Case Study: Spanish Wind Power Industry

Case Study: Spanish Wind Power Industry

Wind energy is one of the great success stories of Spain, not just for the wind farm[…]

(Published in the Financial Times on October 27, 2005. Read the original here.)

The Spanish wind power industry is on a roll. Last year, a record 2,000MW of wind power were installed in Spain, pushing the country ahead of previous leader Germany in installed capacity for the first time.

Of course, Spain has its fair share of strong winds, but outsiders might be surprised at the country’s rapid rise to become the number one wind market. This, in turn, has created a sizable home-grown wind power industry employing more than 30,000 people.

As well as Gamesa, the world’s second-largest turbine manufacturer, Spain is home to more than 500 smaller companies making components. As the country’s wind market matures, many of the wind farm operators and manufacturers are now exporting their technology and expertise to less developed wind markets.

“Wind energy is one of the great success stories of Spain, not just for the wind farm promoters but for the suppliers as well,” says Stephen Taylor, head of Spanish operations at Ilex, the energy consultancy. He attributes the success to two factors: Spain’s long-standing policy of paying a premium for electricity from renewable sources, which helps to subsidise the industry; and the key role played by Spain’s regional governments, which see wind energy both as a tool of regional development and as a means to greater energy autonomy.


Asociación Empresarial Eólica, the industry’s trade body, claims that Spain’s premium tariff policy is the most successful of the various subsidy mechanisms that other countries have tried for renewable energy.

Experts say the success of the premium tariff policy lies less in the value of the subsidy
– which some believe is now too high – than in the stability it provides. Because wind producers know how much they will be paid for their electricity many years into the future, they can look forward to a predictable income stream.

That makes it easier to make an investment case for a project and raise the finance. Unlike other energy projects, 80 per cent of the cost of a wind farm is paid for upfront. But it is not hard to find investors because, once built, a Spanish wind farm offers an above average return for minimal risk.

Mr Taylor says that a Spanish wind farm receiving an average of 2,000 hours of wind a year can produce a return on investment after tax of 8 or 9 per cent. If the wind blows more often, the economics are even more favourable. “If you get above 2,400 hours, you are on a very good deal,” he says.

The tariff regime has perhaps been too successful in attracting investment to wind farms, because there is now a long waiting list for projects. Because of the time needed to collect wind data and get environmental approval, each farm takes about six or seven years to develop.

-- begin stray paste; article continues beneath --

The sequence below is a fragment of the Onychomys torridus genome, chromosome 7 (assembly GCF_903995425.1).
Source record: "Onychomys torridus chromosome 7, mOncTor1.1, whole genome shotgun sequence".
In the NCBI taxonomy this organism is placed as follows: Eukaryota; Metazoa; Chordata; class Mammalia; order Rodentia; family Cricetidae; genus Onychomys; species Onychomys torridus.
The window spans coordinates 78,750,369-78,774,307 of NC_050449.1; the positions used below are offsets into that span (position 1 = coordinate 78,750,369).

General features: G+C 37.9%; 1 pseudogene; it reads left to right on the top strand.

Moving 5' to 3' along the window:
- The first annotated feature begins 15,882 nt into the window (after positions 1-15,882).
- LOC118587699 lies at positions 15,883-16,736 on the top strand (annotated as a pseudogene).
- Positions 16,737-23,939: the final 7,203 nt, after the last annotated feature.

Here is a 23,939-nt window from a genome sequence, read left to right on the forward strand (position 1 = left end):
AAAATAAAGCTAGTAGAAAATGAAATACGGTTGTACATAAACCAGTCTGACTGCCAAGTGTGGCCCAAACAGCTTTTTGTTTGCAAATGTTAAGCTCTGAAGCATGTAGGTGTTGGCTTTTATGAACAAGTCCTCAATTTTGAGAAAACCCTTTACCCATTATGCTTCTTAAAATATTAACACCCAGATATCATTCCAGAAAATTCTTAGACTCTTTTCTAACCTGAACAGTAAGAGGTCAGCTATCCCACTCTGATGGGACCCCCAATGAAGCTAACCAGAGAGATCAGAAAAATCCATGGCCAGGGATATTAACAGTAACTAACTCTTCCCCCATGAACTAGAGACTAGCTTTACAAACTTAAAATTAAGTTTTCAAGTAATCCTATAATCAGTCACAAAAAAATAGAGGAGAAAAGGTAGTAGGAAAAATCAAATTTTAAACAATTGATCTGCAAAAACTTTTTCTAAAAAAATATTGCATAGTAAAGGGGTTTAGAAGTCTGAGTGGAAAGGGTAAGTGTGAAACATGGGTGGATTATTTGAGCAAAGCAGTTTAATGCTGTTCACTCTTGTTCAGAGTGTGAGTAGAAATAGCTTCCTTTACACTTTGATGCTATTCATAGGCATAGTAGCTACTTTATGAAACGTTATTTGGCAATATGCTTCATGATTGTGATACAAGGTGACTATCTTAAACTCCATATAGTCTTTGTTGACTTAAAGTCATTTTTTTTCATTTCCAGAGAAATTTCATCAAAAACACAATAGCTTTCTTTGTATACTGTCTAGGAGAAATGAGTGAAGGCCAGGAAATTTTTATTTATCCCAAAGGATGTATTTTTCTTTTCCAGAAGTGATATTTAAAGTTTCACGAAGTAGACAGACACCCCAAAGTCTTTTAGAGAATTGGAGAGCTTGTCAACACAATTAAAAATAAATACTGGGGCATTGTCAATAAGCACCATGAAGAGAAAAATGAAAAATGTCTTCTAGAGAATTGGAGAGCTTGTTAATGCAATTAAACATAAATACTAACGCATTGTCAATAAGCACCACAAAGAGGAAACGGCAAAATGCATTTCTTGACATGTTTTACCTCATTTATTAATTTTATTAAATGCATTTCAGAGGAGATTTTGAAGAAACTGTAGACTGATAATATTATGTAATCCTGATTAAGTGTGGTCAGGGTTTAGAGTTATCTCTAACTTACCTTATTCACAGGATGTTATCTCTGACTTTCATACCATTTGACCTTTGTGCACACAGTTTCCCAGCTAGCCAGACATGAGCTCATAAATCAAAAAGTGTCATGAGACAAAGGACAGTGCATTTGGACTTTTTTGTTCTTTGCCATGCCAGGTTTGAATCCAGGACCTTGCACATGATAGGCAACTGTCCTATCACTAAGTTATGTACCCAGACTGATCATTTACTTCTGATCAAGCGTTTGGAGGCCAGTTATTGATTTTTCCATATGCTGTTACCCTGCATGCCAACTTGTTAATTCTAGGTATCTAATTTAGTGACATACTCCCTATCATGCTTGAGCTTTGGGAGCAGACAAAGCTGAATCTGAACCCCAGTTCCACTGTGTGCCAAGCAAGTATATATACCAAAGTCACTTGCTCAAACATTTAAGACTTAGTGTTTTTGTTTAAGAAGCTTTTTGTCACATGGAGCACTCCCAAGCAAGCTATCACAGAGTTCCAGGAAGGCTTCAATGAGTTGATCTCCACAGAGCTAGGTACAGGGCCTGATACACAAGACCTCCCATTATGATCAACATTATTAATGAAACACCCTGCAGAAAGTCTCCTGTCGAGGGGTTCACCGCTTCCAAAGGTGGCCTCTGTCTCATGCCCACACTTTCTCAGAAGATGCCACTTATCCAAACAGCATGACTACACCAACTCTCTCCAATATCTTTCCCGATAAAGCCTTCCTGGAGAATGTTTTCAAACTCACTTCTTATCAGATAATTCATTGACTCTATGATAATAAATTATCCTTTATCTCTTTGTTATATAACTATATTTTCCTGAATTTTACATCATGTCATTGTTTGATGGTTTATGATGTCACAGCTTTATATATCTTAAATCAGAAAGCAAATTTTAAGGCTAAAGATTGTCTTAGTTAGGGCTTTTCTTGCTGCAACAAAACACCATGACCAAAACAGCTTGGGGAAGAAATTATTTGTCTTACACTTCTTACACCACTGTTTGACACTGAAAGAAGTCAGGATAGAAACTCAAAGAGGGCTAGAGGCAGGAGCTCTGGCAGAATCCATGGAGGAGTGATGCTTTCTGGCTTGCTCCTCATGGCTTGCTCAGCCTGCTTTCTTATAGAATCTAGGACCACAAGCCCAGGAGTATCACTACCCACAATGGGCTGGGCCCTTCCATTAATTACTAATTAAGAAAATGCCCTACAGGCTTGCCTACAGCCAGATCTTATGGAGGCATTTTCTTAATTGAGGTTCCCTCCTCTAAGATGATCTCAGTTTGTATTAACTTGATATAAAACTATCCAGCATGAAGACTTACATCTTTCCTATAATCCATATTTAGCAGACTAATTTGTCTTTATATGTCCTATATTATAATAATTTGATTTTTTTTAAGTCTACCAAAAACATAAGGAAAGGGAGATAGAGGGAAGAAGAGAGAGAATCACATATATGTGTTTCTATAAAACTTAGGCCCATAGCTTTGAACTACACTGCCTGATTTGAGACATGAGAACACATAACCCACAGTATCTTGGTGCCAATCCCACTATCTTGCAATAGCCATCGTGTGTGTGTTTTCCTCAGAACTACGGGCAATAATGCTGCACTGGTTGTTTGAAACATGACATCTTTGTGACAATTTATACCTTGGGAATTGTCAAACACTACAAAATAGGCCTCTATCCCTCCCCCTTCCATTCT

Spain’s regional governments, which approve projects, have woken up to the big attraction that wind energy holds for investors. They are now putting conditions on projects to ensure some of the reward stays in the community. For example, the Extremadura region insists that wind farm projects create three full-time jobs for each MW of capacity.

In Galicia, one of the pioneering regions for wind power in Spain, the regional government has perhaps gone furthest in flexing its muscles. It has set an ambitious target to have 6,500MW of installed wind power capacity in the region by 2010.

El Perdón wind farm in Navarra, Spain

Unfortunately, that figure is almost twice the target set for Galicia in the central government’s latest renewable energy plan. Of the 20,000MW of capacity planned for the country overall by 2010, the Madrid mandarins have allocated Galicia just 3,400MW. However, the Galician government has already awarded contracts that total more than

The most politically acceptable solution would be to make the cake bigger, which would avoid Madrid having to “steal” capacity from other Spanish regions to give to Galicia. But the Spanish government is worried that wind power could end up providing too much of the country’s energy needs, with a consequent destabilising effect on the grid.

Because of the inherent variability of wind – on becalmed days, the turbines do not spin
– grid management becomes more complex when there is a lot of wind power on the grid because other sources of power have to be kept on standby to cover the drop in capacity.

Industry experts say that this variability issue effectively sets an upper limit for wind energy’s contribution at between 30 and 40 per cent of a country’s generating capacity. However, Spanish wind farms already regularly contribute about 20 per cent in the blustery winter months. On a particularly good day, wind’s share can reach 30 per cent.

Representatives from the wind industry argue they are ready to sustain a higher level of contribution thanks to new technology that helps overcome the variability issue, such as better forecasting software.

Last year, the government made some concessions to their argument by allowing larger wind farms to bid their power into the “pool” of other electricity generators. In return for getting a higher price for this “pool” electricity, they must predict 30 hours in advance the power they can provide. If the wind drops unexpectedly and they fail to deliver the power they have bid for, they must pay a penalty.

The new pool pricing scheme will likely lead to consolidation because it puts smaller independent producers at a disadvantage.

But most experts welcome the move because it shows that in Spain, at least, wind is now considered a mainstream energy source. As Mr Taylor explains: “Spain is really leading the way when it comes to wind power.”

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